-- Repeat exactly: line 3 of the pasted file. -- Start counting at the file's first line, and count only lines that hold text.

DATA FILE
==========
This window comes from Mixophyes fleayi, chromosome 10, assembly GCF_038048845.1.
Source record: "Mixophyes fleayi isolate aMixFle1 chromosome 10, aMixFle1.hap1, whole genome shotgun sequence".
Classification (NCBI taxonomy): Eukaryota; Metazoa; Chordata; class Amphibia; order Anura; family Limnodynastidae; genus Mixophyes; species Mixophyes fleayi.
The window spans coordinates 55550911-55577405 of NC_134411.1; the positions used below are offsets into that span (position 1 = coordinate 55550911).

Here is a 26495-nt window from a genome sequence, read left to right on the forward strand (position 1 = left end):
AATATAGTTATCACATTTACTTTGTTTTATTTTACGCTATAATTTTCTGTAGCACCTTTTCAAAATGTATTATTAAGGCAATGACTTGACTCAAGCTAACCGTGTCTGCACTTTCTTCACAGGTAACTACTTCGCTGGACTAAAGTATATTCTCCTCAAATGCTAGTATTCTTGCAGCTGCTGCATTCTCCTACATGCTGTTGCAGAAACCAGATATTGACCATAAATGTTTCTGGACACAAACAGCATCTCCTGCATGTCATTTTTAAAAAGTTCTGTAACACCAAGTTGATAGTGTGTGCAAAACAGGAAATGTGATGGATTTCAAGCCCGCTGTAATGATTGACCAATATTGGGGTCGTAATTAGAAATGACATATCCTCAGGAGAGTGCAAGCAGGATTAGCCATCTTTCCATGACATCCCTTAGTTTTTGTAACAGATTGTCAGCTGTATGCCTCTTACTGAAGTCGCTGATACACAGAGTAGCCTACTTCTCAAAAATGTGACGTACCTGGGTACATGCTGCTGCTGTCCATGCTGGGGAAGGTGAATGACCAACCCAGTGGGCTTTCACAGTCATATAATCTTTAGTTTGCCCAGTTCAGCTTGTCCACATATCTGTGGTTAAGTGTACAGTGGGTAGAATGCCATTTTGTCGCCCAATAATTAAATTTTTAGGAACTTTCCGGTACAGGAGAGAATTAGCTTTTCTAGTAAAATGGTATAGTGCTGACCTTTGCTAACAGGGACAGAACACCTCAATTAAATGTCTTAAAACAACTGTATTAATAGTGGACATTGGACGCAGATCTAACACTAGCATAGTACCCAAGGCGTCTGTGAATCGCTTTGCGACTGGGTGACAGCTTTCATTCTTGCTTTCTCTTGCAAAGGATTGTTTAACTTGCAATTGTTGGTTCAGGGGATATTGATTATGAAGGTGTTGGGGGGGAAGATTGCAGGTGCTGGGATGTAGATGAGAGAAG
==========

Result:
Classification (NCBI taxonomy): Eukaryota; Metazoa; Chordata; class Amphibia; order Anura; family Limnodynastidae; genus Mixophyes; species Mixophyes fleayi.